Then, some time in the spring of 2007, along came Birmingham blogger Pete Ashton. Really, Pete had been there all along, building Birmingham’s blogging community but I hadn’t really paid attention until I was directed to his Created in Birmingham blog by a member of AWM after following up a story for The Birmingham Post’s Media & Marketing page.
At first I ignored it as a rather amateurish publication. But soon I was intrigued.
At the time I saw it as a different model for distributing certain types of news and information. What stood out for me at the time (and I hope Marc, my editor, will forgive me for saying this) was as far as “What’s On”-style coverage of the specific creative sector in Birmingham was concerned, CiB kicked The Birmingham Post’s butt. It would take me much longer to understand how important it was in serving its community and giving it a voice.
So I followed CiB for a few months, found out what I could about its author and sent an email asking to have a chat. Pete, catching the whiff of mainstream journalism, promptly ignored me.
It took until Birmingham’s Creative City Awards in September for me to convince Pete to meet me. I had badgered Marc to take a table at the event and, as a result, I got to choose which guests to invite. Pete was the wildcard – I didn’t think he’d accept. But I was delighted when he did.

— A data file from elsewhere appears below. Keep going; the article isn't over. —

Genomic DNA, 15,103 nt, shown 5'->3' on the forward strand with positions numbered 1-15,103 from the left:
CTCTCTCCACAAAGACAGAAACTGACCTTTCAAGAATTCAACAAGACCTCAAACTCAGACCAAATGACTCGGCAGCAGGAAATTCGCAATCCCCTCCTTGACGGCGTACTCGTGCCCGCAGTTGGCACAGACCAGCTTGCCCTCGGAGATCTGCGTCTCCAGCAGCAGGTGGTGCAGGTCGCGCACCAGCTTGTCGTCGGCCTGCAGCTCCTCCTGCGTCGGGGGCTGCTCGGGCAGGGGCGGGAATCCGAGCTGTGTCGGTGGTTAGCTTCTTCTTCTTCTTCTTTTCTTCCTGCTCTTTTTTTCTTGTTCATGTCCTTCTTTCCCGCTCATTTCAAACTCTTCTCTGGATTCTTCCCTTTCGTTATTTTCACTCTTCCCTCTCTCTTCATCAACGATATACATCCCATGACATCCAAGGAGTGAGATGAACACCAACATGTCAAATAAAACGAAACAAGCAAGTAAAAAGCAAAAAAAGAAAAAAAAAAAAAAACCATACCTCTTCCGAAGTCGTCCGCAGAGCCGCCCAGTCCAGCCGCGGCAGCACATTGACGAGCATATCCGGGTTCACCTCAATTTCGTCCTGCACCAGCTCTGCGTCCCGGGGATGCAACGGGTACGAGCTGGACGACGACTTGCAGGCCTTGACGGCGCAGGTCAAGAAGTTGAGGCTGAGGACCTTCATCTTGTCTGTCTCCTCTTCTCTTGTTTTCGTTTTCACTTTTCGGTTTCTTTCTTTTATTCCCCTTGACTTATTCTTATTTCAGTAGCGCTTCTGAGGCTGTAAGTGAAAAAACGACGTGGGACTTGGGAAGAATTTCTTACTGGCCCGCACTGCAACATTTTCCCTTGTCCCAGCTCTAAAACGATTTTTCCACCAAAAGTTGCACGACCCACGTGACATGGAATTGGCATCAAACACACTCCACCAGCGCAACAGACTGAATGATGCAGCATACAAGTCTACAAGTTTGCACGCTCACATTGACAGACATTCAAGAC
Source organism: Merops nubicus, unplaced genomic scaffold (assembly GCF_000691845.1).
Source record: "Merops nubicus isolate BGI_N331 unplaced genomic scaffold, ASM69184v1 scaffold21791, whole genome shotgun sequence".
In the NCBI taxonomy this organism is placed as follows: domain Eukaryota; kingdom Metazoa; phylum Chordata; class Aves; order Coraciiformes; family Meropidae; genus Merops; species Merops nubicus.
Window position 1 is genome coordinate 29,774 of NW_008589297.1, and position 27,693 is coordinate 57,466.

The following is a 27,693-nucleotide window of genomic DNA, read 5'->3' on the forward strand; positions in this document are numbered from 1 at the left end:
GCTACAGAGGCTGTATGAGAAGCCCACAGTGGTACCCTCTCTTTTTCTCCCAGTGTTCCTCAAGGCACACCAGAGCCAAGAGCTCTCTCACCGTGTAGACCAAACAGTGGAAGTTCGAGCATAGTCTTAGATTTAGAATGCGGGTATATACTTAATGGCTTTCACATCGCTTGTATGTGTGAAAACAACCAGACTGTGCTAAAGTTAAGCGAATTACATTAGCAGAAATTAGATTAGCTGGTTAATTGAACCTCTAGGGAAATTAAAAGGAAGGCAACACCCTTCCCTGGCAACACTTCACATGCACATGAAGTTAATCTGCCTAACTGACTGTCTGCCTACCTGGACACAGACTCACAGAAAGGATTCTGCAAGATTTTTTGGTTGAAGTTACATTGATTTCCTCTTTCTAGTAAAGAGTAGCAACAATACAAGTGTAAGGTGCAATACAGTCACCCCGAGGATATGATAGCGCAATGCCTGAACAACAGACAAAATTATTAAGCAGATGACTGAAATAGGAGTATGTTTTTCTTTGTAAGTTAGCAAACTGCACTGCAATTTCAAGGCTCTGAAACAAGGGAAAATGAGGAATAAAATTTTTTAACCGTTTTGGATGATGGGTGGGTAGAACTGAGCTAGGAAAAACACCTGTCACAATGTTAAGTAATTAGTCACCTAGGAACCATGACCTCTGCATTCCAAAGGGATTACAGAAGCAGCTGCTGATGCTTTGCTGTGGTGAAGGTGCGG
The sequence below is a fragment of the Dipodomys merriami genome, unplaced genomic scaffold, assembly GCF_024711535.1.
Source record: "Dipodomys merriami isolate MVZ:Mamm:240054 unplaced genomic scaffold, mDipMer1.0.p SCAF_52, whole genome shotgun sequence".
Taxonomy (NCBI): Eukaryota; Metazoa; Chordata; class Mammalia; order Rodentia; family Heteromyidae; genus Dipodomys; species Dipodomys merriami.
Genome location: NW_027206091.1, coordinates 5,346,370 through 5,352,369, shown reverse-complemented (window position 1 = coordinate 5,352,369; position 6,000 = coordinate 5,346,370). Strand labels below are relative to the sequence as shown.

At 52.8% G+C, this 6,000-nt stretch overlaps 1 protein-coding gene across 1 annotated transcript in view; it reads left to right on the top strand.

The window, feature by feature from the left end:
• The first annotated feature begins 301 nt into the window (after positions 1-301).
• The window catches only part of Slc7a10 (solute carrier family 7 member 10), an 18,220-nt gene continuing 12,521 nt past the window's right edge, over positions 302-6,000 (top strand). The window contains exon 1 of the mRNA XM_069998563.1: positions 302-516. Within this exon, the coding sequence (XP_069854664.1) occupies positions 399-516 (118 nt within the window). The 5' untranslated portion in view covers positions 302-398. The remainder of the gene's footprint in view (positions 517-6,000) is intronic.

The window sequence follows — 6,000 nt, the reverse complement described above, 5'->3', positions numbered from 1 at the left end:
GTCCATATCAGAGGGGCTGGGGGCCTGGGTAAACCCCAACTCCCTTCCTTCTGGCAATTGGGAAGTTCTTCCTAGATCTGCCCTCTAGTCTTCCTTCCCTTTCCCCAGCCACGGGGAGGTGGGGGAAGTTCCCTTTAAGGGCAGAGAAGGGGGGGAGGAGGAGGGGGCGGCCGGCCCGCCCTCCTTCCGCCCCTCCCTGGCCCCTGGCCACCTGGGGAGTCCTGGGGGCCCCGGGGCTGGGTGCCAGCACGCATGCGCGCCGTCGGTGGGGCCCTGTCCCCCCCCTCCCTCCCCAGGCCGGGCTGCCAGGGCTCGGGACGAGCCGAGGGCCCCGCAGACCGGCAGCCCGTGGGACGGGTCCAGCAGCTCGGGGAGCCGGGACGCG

Luckily, we got on. Actually, as time has passed I think we’ve realised we’re doing similar things, just coming at them from completely different angles.
It was Pete – who many Birmingham blog scene know as an ardent recruiter of bloggers – who told me to write a blog. He had to tell me twice, because at first I said I wasn’t interested.
Although, I didn’t really know what I was doing with the thing, with hindsight I can see from the second post on I started exploring the idea of increasing audience interaction.
I swore Pete to secrecy and asked him not to tell anyone what I was doing.
I also kept it from The Birmingham Post. Not because I had plans to use it as a bitching platform, but because I was genuinely nervous about revealing more of my personality publicly. I thought I’d be a rubbish blogger.
But I didn’t understand that by linking to other people’s blogs, they would know of my existence anyway. So it wasn’t long before I got a few comments…and people were friendly.